〉Natasha Pulley’s debut novel The Watchmaker of Filigree Street has hit the market.
The pitch sounds particularly interesting: “In 1883, Thaniel Steepleton returns to his tiny London flat to find a gold pocketwatch on his pillow. But he has bigger things to worry about than generous burglars; he is a telegraphist at the Home Office, which has just received a bomb threat. Six months later, the mysterious watch saves Thaniel’s life in a blast that destroys Scotland Yard, and at last, he goes in search of its maker – a kind Japanese man called Keita Mori who has the ability to tell the future. Then physicist Grace Carrow enters the scene and as their lives become entwined, events spiral out of Thaniel’s control. Time, destiny, genius – and a clockwork octopus – collide in this ravishing debut literary fantasy.”
As Pulley’s debut, this novel showcases her talent for elegant prose and her love of speculative fiction. Having taught in China and studied at Oxford University and UEA, she aptly uses her life experience to create a variety of characters, and her life in China has given her a true appreciation for the life of a foreigner, which she demonstrates with her watchmaking character, Mori. She is currently learning Japanese, thereby further expanding her repertoire, and with this novel she has shown great potential for a promising career.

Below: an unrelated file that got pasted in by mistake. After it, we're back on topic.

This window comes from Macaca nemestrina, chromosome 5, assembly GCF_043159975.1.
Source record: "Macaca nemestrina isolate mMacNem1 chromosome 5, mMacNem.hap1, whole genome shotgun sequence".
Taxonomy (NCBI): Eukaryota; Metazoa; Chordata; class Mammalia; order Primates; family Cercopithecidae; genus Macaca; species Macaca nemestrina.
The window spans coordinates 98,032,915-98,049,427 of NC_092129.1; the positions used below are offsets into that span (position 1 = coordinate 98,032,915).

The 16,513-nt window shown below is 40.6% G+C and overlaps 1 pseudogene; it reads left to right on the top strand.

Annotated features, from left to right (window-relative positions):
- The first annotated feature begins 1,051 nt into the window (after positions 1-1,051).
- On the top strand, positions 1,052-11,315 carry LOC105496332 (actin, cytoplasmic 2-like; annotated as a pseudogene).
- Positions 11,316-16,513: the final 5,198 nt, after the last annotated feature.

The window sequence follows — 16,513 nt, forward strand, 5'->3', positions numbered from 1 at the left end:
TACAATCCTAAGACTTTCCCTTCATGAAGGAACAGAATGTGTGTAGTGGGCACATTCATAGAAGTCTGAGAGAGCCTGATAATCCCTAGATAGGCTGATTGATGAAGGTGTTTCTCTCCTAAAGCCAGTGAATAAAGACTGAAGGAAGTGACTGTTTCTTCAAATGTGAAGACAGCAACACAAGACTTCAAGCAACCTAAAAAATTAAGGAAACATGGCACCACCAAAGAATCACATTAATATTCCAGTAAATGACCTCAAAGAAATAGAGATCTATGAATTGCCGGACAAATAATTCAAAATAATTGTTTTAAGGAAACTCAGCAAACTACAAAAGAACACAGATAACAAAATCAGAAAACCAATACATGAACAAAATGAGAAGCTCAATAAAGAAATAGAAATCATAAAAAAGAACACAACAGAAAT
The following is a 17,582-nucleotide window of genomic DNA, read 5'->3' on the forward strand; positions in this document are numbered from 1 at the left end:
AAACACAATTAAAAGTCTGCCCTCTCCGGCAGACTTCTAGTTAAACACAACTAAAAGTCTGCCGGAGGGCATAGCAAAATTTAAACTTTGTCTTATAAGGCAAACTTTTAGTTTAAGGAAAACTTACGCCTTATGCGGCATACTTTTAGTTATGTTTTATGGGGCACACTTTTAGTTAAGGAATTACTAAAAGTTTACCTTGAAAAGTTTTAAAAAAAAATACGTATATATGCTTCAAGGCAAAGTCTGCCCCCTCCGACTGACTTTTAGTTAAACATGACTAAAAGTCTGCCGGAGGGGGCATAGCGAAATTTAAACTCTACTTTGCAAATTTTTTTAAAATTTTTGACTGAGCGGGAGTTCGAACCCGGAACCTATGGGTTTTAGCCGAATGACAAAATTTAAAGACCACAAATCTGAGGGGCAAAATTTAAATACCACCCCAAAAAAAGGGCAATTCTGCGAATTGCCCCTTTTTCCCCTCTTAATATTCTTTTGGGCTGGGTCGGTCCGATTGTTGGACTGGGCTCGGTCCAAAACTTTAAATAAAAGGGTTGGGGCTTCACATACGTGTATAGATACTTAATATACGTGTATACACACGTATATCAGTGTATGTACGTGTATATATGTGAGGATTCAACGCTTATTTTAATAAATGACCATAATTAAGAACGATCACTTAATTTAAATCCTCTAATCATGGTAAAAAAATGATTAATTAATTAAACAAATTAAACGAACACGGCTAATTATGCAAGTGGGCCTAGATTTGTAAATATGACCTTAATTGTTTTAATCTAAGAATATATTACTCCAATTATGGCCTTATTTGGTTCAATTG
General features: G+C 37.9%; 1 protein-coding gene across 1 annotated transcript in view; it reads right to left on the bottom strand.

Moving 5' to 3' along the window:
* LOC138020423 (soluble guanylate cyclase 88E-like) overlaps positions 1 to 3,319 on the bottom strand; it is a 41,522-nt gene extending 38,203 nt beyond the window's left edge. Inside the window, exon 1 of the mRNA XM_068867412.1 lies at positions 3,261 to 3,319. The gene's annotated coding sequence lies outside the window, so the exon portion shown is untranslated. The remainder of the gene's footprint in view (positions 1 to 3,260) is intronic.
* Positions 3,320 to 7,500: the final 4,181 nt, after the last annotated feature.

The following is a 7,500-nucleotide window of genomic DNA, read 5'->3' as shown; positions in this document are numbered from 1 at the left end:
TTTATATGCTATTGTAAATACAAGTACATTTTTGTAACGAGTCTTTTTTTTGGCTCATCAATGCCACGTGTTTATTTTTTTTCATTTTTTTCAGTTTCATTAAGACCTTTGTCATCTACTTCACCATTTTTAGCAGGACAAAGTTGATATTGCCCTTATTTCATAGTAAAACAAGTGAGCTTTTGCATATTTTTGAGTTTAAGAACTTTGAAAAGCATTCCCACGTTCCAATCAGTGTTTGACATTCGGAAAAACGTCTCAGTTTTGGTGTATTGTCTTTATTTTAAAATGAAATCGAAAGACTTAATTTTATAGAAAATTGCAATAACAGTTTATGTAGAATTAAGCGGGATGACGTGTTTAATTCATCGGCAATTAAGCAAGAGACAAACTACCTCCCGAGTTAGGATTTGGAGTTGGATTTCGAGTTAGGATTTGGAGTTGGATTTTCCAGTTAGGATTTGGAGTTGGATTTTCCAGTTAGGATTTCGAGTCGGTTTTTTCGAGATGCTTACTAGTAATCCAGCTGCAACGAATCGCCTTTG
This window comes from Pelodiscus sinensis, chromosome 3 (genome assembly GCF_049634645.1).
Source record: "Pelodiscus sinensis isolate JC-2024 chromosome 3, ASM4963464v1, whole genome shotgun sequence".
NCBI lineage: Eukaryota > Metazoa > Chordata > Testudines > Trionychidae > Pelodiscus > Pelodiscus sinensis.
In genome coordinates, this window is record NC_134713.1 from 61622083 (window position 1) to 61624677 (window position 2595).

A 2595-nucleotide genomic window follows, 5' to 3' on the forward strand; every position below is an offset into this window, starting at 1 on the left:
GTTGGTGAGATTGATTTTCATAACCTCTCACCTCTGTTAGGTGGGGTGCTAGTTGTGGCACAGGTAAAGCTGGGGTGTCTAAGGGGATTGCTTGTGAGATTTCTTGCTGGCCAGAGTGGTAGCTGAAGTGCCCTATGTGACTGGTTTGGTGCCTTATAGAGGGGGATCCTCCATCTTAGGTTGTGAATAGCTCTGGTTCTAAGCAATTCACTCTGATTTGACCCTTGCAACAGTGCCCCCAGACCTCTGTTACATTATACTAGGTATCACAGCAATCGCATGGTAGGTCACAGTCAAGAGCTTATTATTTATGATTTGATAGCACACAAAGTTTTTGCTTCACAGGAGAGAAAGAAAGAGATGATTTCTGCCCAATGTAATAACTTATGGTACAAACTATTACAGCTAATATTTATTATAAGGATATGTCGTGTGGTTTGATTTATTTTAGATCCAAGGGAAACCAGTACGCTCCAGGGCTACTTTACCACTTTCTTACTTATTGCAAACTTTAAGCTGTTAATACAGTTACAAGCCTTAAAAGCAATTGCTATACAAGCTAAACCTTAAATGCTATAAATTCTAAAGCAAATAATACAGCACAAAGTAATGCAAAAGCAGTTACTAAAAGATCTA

Likened to the works of Susanna Clarke, Philip Pullman, David Mitchell and Neil Gaiman, this novel offers a variety of paths for visual media. The small cast of characters could translate well into a film similar to the 1960 Time Machine, but the story’s various plotlines and action-packed ending could work just as well in the form of a miniseries. Whatever the medium, this novel will surely offer a rich world and story to work with.
Kat Spanners | Staff Writer